There are very few brief and comprehensive expositions of the universal tenets of Hinduism available today, this book “The Primer of Hinduism” is to be welcomed as ably fulfilling the need in this respect. Both the modern Hindu who is brought up in an un-Hindu environment, and the followers of other faiths who want an authentic exposition of Hinduism is a short compass, would find this to be the book most helpful to satisfy their need. While the author calls the book a Primer, it is much more than that. It touches briefly on all the fundamental doctrines of Hindu religion and philosophy, and can very well form the basis of a detailed exposition of it suited to the needs of students at different levels of understanding.
a primer of hinduism sri ramakrishna math
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This is a discerning and lucid articulation of Hindu belief and practice. Professor Rambachan combines insight born out of his own devotion with mastery of relevant texts and traditions to create a gem of a book. He describes worship in its familial and temple contexts, holding before the reader the aim of worship as unbroken awareness of God in all of life. This awareness intensifies and expands the religious and moral meaning of life, death, and human action, Dharma, moksa and rebirth, and other classical Hindu teachings, are set forth with an elegance of style and economy of words. Rambachan is especially attentive to common misunderstandings of Hindu teachings. He shows how Hinduism avoids determinism, encourages freedom from ignorance and for joyful celebration of life, and issues forth in compassionate concern for others. The final chapter, 'A Hindu Looks at Jesus', will be of special value for Hindu-Christian dialogue. It is difficult to imagine a more accessible, concise and helpful introduction to the profound themes of Hinduism.
A resource ideal for students as well as general readers, this two-volume encyclopedia examines the diversity of the Asian American and Pacific Islander spiritual experience. • Covers both common motifs in Asian American religious culture, such as Chinese New Year festivals and mortuary rituals, as well as many newly established faith traditions • Contains entries on rarely addressed topics within Asian American religion, such as Hezhen Shamanism
Trick-or-treating. Flower girls. Bedtime stories. Bar and bat mitvah. In a nation of increasing ethnic, familial, and technological complexity, the patterns of children's lives both persist and evolve. This book considers how such events shape identity and transmit cultural norms, asking such questions as: * How do immigrant families negotiate between old traditions and new? * What does it mean when children engage in ritual insults and sick jokes? * How does playing with dolls reflect and construct feelings of racial identity? * Whatever happened to the practice of going to the Saturday matinee to see a Western? * What does it mean for a child to be (in the words of one bride) "flower-girl material"? How does that role cement a girl's bond to her family and initiate her into society? * What is the function of masks and costumes, and why do children yearn for these accoutrements of disguise? Rituals and Patterns in Children's Lives suggests the manifold ways in which America's children come to know their society and themselves.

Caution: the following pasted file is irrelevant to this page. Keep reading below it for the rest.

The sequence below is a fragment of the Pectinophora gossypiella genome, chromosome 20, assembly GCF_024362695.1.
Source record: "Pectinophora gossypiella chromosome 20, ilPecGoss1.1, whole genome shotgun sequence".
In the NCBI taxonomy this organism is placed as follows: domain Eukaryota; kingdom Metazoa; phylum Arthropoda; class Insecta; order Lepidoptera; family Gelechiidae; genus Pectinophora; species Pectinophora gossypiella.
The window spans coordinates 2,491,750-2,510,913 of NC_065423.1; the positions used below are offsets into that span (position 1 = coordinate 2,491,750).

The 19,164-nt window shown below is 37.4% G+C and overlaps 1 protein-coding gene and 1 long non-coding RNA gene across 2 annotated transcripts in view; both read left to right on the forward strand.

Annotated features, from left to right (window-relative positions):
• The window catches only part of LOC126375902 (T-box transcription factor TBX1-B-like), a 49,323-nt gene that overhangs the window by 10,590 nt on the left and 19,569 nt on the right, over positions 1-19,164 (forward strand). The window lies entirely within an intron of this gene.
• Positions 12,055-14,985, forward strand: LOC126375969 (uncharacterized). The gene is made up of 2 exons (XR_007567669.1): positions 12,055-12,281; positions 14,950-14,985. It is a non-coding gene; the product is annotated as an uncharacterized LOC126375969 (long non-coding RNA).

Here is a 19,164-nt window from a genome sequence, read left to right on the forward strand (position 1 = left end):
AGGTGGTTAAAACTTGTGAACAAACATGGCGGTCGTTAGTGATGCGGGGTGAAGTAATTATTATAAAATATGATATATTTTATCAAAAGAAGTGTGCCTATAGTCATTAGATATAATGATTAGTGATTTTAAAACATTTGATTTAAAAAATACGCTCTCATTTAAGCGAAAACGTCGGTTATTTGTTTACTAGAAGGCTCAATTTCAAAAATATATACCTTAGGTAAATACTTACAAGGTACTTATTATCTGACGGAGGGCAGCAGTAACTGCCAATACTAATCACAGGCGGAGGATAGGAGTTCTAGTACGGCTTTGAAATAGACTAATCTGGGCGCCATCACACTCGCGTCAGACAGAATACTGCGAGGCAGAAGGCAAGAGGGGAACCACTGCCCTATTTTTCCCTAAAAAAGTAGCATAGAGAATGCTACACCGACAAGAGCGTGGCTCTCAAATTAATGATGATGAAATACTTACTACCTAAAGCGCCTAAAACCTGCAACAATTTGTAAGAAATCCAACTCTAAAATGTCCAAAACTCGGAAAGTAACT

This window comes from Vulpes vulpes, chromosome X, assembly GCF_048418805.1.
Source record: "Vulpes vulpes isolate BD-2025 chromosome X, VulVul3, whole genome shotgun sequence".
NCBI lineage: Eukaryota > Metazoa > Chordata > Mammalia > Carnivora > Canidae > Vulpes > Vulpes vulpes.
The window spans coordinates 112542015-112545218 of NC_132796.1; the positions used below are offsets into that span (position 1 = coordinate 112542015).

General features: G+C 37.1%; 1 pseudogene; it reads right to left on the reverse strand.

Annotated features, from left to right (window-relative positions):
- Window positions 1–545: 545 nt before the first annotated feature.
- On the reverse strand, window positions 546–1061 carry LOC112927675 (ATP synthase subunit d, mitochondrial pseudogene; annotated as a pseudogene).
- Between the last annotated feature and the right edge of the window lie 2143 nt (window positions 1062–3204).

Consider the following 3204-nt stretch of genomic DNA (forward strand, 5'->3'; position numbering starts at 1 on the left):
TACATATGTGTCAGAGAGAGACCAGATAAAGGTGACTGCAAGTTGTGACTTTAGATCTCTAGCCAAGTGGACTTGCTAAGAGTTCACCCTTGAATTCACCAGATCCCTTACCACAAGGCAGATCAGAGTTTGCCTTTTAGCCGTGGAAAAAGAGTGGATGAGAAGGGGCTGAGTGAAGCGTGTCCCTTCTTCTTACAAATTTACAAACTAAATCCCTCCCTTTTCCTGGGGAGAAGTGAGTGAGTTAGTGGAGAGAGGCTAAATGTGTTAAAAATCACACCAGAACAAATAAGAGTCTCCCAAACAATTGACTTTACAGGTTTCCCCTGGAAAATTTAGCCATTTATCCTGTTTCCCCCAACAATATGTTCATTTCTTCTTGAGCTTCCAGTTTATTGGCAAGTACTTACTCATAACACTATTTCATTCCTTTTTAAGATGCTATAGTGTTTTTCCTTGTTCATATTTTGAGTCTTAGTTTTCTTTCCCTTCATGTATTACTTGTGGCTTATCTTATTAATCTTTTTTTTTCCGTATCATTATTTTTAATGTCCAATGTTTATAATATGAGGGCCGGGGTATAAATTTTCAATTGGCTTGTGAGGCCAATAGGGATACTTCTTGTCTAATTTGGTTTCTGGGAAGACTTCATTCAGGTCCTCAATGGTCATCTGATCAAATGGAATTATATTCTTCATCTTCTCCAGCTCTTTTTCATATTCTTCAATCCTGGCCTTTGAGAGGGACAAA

In this timely, highly original, and controversial narrative, New York Times bestselling author Mark Kurlansky discusses nonviolence as a distinct entity, a course of action, rather than a mere state of mind. Nonviolence can and should be a technique for overcoming social injustice and ending wars, he asserts, which is why it is the preferred method of those who speak truth to power. Nonviolence is a sweeping yet concise history that moves from ancient Hindu times to present-day conflicts raging in the Middle East and elsewhere. Kurlansky also brings into focus just why nonviolence is a “dangerous” idea, and asks such provocative questions as: Is there such a thing as a “just war”? Could nonviolence have worked against even the most evil regimes in history? Kurlansky draws from history twenty-five provocative lessons on the subject that we can use to effect change today. He shows how, time and again, violence is used to suppress nonviolence and its practitioners–Gandhi and Martin Luther King, for example; that the stated deterrence value of standing national armies and huge weapons arsenals is, at best, negligible; and, encouragingly, that much of the hard work necessary to begin a movement to end war is already complete. It simply needs to be embraced and accelerated. Engaging, scholarly, and brilliantly reasoned, Nonviolence is a work that compels readers to look at history in an entirely new way. This is not just a manifesto for our times but a trailblazing book whose time has come. From the Hardcover edition.